We need so much more than what a consumeristic way of life has to offer. The trouble is, consumerism is seductive and addictive. There’s a kind of dopamine hit that comes from buying and consuming, and it’s easily accessible, so consumerism thrives. We live from one little hit to the next. Breaking that cycle is difficult, but it must be done if we want to find a deeper satisfaction and joy in Christ. 

In what ways are Christians tempted to live as practical deists? Where does repentance and life change begin?

We can be mentally signed off on all the right doctrine and still be practically disconnected from the way of life that doctrine implies. If we believe God made the world, is redeeming it through Jesus, and is inhabiting it through his Spirit and his church, we should change how we live. Those beliefs should have practical implications for our relationships, our money, our time, and our intersection with the broader world.

Too often, though, our way of life is indistinguishable from our non-believing neighbors, and that’s part of what I mean by practical deism. We believe there’s a God, but we don’t believe he’s interested in our daily affairs, so we go about life without him, and we seek to satisfy our spiritual longings without his help. Christians are just as addicted to entertainment, pornography, and food as the rest of the world. Just as anxious. Just as deeply dissatisfied. Just as prone to divorce. 

I don’t say this with a spirit of judgment, because I’m as anxious, hooked on entertainment, and hooked on food as anyone. I say it because I believe the gospel invites us into a better way of life, and Christian tradition offers pathways into that better life. We just need to reorient how we live and be willing to experience some of the discomfort that will come with it. After all, it’s hard to break any addiction, and when we’re assimilated into the modern world, we’re addicted in a dozen ways to entertainment and distraction. But if the Bible is true, then there’s a better way of life that awaits us.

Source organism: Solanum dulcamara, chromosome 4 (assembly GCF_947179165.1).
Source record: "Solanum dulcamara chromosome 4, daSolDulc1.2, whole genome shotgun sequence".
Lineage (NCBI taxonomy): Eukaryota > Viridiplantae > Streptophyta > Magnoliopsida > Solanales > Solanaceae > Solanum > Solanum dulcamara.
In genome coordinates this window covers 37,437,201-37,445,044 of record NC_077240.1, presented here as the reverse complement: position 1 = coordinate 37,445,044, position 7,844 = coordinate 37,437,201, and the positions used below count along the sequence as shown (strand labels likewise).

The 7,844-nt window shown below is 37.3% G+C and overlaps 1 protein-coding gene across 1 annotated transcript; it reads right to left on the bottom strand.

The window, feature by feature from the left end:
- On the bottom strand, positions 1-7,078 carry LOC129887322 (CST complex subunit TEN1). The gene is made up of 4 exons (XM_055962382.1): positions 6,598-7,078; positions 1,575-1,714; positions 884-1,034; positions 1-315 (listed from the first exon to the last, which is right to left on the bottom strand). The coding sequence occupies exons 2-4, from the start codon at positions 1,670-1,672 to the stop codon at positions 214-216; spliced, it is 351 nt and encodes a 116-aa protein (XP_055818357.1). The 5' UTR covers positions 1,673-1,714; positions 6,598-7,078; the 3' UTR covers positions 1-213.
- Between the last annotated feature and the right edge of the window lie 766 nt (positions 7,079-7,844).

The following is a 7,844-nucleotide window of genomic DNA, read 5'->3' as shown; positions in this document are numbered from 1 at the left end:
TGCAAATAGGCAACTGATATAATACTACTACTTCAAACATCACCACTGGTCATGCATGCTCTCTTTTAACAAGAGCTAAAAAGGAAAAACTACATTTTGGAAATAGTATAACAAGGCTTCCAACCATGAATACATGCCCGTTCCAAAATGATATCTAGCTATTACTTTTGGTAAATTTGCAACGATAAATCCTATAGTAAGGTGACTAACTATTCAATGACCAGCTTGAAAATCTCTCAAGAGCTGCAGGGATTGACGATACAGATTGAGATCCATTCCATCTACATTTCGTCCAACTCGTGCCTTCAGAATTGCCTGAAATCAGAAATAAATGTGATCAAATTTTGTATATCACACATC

We need habits that act as mile-markers in our lives and remind us there’s more to the world than what we see.

That brings me to repentance. Dallas Willard describes repentance as “rethinking our thinking.” To do so, we must first understand what we actually are thinking and doing (Arendt again: “Think what we are doing”), understand why we’re thinking it, and then make a turn toward something different—a different way of life shaped by a different way of seeing and thinking about the world. 

What are some practical, everyday ways that believers can recapture the wonder of living in an enchanted universe?

We get what we practice out of life. So if our way of life is full of disenchanted practices, we get disenchanted living. If we don’t believe in blessings, we don’t pray for them over meals. If we don’t believe sex is a spiritual act, it becomes empty and meaningless (and that can be true for spouses as much as for swinging singles).

We need habits that act as mile-markers in our lives and remind us there’s more to the world than what we see. Spiritual disciplines are a crucial part of this process, and we particularly need disciplines that engage the heart, the imagination, and the body. Things like praying the psalms, Ignatian prayer and meditation, fasting, and feasting. Even the simple practice of praying over a meal—stopping to thank God for his provision—helps to reorient the heart and remember there’s more to life than what we see. 

Having some kind of gratitude practice seems crucial to this, too: pausing daily to remember the good gifts we’ve been given and to thank the God who entrusted them to us. 

Ivan Mesa is an editor for The Gospel Coalition. He and his wife, Sarah, live in Louisville, Kentucky. You can follow him on Twitter.